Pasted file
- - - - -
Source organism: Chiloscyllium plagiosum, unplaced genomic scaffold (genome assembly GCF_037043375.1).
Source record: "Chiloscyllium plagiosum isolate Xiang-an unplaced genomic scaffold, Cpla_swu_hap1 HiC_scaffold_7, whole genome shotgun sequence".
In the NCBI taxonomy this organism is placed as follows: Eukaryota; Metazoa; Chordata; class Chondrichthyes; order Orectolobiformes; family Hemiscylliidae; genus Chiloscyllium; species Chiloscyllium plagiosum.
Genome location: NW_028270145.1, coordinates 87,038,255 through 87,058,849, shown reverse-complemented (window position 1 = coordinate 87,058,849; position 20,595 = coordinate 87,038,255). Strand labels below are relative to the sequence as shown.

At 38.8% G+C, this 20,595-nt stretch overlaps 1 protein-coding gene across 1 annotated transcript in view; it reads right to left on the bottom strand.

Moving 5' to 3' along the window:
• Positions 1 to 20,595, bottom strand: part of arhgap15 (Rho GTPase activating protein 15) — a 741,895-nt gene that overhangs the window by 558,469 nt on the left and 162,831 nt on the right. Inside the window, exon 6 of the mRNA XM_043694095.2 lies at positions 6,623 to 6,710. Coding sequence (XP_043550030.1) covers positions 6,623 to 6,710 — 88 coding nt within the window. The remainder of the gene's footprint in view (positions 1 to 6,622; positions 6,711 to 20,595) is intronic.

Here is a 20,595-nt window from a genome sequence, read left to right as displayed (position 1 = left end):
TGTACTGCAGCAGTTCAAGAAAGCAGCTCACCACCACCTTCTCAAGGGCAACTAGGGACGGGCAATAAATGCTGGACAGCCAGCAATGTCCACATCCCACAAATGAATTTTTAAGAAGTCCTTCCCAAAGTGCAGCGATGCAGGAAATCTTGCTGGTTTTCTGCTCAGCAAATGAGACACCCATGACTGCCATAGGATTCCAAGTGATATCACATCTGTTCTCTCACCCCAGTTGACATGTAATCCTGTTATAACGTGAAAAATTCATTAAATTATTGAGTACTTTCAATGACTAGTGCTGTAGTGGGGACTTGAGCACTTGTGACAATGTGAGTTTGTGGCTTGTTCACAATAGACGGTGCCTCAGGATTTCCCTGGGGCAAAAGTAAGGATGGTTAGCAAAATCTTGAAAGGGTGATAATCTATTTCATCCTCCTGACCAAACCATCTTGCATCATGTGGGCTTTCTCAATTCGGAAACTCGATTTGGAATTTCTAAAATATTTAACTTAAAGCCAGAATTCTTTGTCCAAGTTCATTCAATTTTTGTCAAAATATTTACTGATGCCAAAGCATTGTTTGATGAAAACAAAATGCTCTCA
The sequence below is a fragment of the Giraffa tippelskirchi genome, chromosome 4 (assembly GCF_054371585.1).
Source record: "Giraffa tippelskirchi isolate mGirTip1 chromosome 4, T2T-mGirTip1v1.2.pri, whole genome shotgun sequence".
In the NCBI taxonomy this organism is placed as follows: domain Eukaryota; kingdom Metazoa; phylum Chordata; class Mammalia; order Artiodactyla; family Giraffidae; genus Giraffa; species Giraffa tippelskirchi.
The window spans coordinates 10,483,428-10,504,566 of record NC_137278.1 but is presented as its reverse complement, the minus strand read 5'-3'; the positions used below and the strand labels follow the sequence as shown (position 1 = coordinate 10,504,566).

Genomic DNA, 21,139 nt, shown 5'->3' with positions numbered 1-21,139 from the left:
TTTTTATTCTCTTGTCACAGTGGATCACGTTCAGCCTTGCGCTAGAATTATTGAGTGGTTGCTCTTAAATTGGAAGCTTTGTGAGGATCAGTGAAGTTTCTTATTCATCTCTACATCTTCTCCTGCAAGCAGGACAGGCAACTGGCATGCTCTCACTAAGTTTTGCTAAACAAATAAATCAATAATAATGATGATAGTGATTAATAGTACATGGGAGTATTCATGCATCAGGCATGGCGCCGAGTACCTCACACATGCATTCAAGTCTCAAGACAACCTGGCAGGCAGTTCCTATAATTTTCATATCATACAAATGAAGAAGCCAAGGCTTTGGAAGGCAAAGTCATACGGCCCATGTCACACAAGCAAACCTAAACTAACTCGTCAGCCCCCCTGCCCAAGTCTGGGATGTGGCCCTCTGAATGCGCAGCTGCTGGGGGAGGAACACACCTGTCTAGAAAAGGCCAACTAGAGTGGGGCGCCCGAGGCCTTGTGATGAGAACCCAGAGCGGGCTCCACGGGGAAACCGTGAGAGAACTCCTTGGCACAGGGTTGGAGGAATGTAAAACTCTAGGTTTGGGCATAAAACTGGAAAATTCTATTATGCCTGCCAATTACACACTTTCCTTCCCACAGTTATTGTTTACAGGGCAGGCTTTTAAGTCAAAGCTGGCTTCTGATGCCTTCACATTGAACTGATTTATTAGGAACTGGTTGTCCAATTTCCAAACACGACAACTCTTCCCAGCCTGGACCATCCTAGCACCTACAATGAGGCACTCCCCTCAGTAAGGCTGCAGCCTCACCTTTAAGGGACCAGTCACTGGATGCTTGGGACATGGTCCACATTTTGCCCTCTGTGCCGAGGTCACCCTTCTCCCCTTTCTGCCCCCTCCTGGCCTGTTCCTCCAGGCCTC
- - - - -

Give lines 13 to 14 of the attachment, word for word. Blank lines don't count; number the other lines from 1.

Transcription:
The window spans coordinates 10,483,428-10,504,566 of record NC_137278.1 but is presented as its reverse complement, the minus strand read 5'-3'; the positions used below and the strand labels follow the sequence as shown (position 1 = coordinate 10,504,566).

Genomic DNA, 21,139 nt, shown 5'->3' with positions numbered 1-21,139 from the left: